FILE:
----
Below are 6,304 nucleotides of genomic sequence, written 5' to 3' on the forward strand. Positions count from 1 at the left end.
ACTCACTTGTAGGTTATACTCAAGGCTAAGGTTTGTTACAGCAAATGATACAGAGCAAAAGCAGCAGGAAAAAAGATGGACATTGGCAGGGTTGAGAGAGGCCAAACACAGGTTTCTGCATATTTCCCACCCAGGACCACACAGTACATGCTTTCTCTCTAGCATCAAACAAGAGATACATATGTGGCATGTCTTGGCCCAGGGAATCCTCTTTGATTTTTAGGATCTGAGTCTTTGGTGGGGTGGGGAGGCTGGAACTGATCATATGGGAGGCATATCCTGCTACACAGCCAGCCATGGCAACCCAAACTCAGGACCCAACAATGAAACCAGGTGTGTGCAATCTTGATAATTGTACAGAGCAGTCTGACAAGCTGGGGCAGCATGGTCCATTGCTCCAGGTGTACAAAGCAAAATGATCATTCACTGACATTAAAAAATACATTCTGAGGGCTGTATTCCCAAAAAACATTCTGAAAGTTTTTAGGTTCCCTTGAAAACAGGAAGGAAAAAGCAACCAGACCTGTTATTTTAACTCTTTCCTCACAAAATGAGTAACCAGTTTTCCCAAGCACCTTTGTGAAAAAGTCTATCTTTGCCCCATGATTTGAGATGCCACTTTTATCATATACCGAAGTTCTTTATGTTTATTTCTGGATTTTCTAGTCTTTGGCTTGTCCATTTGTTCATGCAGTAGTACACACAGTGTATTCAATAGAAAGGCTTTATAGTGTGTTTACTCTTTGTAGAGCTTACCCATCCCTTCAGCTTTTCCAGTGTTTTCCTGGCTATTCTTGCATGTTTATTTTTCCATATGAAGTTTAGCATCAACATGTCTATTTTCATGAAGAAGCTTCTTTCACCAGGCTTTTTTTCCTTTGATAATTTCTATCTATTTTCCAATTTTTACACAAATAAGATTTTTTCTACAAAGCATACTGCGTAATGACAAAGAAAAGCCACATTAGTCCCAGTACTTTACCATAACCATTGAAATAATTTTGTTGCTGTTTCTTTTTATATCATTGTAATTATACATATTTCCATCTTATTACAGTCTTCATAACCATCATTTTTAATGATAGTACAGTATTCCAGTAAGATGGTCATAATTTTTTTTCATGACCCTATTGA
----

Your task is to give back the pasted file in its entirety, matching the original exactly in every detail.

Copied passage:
Below are 6,304 nucleotides of genomic sequence, written 5' to 3' on the forward strand. Positions count from 1 at the left end.
ACTCACTTGTAGGTTATACTCAAGGCTAAGGTTTGTTACAGCAAATGATACAGAGCAAAAGCAGCAGGAAAAAAGATGGACATTGGCAGGGTTGAGAGAGGCCAAACACAGGTTTCTGCATATTTCCCACCCAGGACCACACAGTACATGCTTTCTCTCTAGCATCAAACAAGAGATACATATGTGGCATGTCTTGGCCCAGGGAATCCTCTTTGATTTTTAGGATCTGAGTCTTTGGTGGGGTGGGGAGGCTGGAACTGATCATATGGGAGGCATATCCTGCTACACAGCCAGCCATGGCAACCCAAACTCAGGACCCAACAATGAAACCAGGTGTGTGCAATCTTGATAATTGTACAGAGCAGTCTGACAAGCTGGGGCAGCATGGTCCATTGCTCCAGGTGTACAAAGCAAAATGATCATTCACTGACATTAAAAAATACATTCTGAGGGCTGTATTCCCAAAAAACATTCTGAAAGTTTTTAGGTTCCCTTGAAAACAGGAAGGAAAAAGCAACCAGACCTGTTATTTTAACTCTTTCCTCACAAAATGAGTAACCAGTTTTCCCAAGCACCTTTGTGAAAAAGTCTATCTTTGCCCCATGATTTGAGATGCCACTTTTATCATATACCGAAGTTCTTTATGTTTATTTCTGGATTTTCTAGTCTTTGGCTTGTCCATTTGTTCATGCAGTAGTACACACAGTGTATTCAATAGAAAGGCTTTATAGTGTGTTTACTCTTTGTAGAGCTTACCCATCCCTTCAGCTTTTCCAGTGTTTTCCTGGCTATTCTTGCATGTTTATTTTTCCATATGAAGTTTAGCATCAACATGTCTATTTTCATGAAGAAGCTTCTTTCACCAGGCTTTTTTTCCTTTGATAATTTCTATCTATTTTCCAATTTTTACACAAATAAGATTTTTTCTACAAAGCATACTGCGTAATGACAAAGAAAAGCCACATTAGTCCCAGTACTTTACCATAACCATTGAAATAATTTTGTTGCTGTTTCTTTTTATATCATTGTAATTATACATATTTCCATCTTATTACAGTCTTCATAACCATCATTTTTAATGATAGTACAGTATTCCAGTAAGATGGTCATAATTTTTTTTCATGACCCTATTGA